Scottish cardinal to vote for new pope despite abuse claims by several priests

Singer Susan Boyle and Cardinal Keith O'Brien launch the Scottish Catholic Internat- ional Aid Fund Lenten campaign in Glasgow two weeks ago. photograph: danny lawson

Singer Susan Boyle and Cardinal Keith O'Brien launch the Scottish Catholic Internat- ional Aid Fund Lenten campaign in Glasgow two weeks ago. photograph: danny lawson


Irish-born Cardinal Keith O’Brien, Scotland’s most senior Catholic, is set to fly to Rome this week to vote in the papal conclave, despite facing allegations of abuse 30 years ago of young clerics.

Following the allegations, however, the cardinal pulled out of celebrating Mass in St Mary’s Cathedral in Edinburgh yesterday, where he had been scheduled to praise Pope Benedict XVI for his eight years in charge of the church.

Three serving and one former priest complained shortly before Pope Benedict’s resignation decision to the papal nuncio in London, Antonio Mennini, accusing the Ballycastle, Co Antrim-born cardinal of inappropriate behaviour.

Explaining the cardinal’s absence from yesterday’s Mass, Bishop Stephen Robson said the Catholic Church “cannot but be saddened” by news of the allegations – which are vehemently denied.

“A number of allegations of inappropriate behaviour have been made against the cardinal,” he told the congregation. “The cardinal has sought legal advice and it would be inappropriate to comment at this time. There will be further statements in due course.”

In a reply to the priests, who asked a senior Edinburgh-based figure to represent them, the papal nuncio told them that he appreciated their courage, according to the Observer, which has seen emails exchanged between the sides.

One of the group, who left the priesthood and is now married, claims that Cardinal O’Brien made an inappropriate approach after night prayers in 1980 when he was spiritual director to the then 20-year-old seminarian.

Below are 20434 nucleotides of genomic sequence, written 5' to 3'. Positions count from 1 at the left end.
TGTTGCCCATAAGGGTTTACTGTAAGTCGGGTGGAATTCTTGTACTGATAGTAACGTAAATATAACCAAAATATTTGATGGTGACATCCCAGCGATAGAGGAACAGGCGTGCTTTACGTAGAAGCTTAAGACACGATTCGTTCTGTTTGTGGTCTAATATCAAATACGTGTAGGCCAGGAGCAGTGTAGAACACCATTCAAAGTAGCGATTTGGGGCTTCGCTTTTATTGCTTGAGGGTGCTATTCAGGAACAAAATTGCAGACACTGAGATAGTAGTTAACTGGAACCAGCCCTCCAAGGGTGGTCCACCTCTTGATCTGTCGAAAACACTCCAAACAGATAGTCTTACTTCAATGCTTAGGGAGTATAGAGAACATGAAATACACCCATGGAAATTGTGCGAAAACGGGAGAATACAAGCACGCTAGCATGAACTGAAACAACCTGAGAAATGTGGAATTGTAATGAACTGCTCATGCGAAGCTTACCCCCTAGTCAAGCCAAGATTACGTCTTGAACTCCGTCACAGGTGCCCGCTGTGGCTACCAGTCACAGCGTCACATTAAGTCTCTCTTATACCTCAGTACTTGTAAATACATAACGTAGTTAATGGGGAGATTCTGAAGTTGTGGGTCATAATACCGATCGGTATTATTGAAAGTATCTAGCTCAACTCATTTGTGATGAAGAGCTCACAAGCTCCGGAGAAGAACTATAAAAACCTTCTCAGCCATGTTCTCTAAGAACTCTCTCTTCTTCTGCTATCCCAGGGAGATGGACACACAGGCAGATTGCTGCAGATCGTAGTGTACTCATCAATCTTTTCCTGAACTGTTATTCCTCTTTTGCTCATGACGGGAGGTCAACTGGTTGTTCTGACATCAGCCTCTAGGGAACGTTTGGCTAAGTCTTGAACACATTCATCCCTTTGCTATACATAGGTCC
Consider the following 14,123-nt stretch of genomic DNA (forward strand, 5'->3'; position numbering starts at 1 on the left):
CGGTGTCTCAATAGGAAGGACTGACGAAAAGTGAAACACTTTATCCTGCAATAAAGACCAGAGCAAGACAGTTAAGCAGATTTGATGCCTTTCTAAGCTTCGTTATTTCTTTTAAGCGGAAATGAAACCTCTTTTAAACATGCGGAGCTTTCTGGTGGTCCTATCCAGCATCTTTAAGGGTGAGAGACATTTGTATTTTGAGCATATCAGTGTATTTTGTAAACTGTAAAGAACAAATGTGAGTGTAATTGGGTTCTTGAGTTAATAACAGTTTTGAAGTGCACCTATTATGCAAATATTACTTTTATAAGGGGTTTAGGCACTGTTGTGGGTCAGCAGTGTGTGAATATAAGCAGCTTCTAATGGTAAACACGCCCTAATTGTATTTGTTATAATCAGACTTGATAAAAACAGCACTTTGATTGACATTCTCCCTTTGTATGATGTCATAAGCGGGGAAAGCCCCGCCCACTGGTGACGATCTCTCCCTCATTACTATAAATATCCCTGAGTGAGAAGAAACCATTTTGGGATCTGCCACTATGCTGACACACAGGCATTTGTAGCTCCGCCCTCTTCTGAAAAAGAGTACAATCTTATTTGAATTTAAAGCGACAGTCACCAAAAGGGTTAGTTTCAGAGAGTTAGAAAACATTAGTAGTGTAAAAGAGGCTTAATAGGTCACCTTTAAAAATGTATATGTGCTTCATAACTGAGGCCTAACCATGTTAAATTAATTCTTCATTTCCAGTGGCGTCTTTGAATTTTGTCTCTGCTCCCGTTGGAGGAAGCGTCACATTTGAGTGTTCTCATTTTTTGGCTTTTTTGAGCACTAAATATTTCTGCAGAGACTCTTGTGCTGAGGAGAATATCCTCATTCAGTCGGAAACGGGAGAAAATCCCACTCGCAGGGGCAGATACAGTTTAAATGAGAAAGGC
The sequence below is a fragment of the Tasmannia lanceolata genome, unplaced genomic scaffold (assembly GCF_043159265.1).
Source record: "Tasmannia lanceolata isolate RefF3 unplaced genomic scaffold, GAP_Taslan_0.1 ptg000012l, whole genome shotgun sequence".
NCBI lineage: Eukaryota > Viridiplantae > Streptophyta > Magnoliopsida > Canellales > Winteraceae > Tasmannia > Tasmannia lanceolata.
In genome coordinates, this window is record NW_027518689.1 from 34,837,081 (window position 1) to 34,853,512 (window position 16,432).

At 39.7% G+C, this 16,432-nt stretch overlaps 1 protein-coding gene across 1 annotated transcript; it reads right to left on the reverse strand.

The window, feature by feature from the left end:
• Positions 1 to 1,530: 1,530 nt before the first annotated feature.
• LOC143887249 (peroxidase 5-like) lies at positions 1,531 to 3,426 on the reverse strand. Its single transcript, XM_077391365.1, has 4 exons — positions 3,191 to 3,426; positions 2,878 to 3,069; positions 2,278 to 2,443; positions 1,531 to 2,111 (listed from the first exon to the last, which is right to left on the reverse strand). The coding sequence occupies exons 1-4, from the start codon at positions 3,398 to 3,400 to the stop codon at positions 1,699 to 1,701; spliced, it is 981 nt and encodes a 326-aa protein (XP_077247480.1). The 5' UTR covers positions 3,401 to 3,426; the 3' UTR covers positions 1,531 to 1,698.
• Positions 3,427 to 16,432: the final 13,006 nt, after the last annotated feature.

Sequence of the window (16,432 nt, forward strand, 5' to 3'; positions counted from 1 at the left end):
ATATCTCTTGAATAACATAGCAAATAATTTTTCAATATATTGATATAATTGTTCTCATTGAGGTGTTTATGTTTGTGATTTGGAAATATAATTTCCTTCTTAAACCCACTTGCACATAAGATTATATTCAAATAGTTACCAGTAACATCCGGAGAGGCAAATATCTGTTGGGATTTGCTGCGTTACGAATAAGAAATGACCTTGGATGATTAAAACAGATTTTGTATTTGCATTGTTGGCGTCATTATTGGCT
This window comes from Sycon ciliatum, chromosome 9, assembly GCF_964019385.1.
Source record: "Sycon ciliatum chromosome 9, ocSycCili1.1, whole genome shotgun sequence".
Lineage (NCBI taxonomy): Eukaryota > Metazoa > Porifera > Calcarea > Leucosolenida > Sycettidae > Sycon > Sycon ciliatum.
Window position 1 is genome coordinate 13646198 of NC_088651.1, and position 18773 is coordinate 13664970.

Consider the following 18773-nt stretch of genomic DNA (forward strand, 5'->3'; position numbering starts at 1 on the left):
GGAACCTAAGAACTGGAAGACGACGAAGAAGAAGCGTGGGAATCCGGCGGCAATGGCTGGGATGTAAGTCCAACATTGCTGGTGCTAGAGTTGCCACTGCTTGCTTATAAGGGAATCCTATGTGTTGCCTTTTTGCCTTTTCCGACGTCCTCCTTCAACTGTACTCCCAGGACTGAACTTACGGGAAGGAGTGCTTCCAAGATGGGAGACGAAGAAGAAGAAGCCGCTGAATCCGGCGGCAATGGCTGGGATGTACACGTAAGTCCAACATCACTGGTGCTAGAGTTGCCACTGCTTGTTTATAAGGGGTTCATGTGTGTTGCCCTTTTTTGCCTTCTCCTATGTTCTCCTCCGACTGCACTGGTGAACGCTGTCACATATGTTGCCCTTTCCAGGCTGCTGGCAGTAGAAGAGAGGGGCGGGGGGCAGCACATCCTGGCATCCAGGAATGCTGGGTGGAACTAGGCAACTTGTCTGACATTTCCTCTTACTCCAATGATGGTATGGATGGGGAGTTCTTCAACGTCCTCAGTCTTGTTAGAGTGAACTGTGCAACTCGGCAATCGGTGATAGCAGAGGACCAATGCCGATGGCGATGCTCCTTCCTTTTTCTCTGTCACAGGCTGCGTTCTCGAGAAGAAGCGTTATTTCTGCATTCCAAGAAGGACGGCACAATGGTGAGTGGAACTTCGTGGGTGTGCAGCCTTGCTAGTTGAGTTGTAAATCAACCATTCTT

Too frightened

The former priest claims he was too frightened to report the alleged incident, although he claims that he quit the priesthood when Cardinal O’Brien was later appointed bishop.

“I knew then he would always have power over me. It was assumed I left the priesthood to get married. I did not. I left to preserve my integrity,” the former priest said.

He added that he became depressed after the alleged incident, at St Andrew’s College, Drygrange, and needed psychological counselling.

A serving priest said he was invited to spend a week “getting to know” Cardinal O’Brien at his bishop’s palace, where he claims he was forced to fend off unwanted behaviour from him after a late-night drinking session, the Observer reports.

Speaking on the BBC’s Andrew Marr Show, Cardinal Cormac Murphy-O’Connor, the former archbishop of Westminster, noted that Cardinal O’Brien had denied the charges.

“I think we will just have to see how that pans out,” Cardinal Murphy-O’Connor told the programme. “There have been other cases which have been a great scandal to the church over these past years. I think the church has to face up – has faced up – to some of them very well indeed.”

Cardinal O’Brien would have to make his own decision about whether he should vote in the papal conclave, he added, though so far, there is no sign that the cardinal, who is due to retire next month on reaching 75, will step aside.

BBC interview

On Thursday, Cardinal O’Brien gave a candid interview to BBC Scotland where he voiced support for priests being able to marry, saying that celibacy had not been a constant in the church and did not have the same standing as “dogmatic beliefs” opposing euthanasia and abortion.

He showed no sign then that he was aware of the allegations, saying “the only thing” that worried him was whether he would do the right thing when he sat with the other cardinals to elect a successor to Pope Benedict.

He was then questioned about Los Angeles-based Cardinal Roger Mahony’s intention to travel to Rome for the conclave, even though he had been severely criticised for his plans to vote despite harsh condemnation of his handling of child-abuse cases in the US.

“I will leave it to him just to think and consider whether or not he has been guilty of such wrongdoing that would disqualify him from taking part in the papal election.

“We all know, and I think we all acknowledge, that sometimes if someone has erred in some way or another it doesn’t stop their judgment in other matters being perfectly clear.”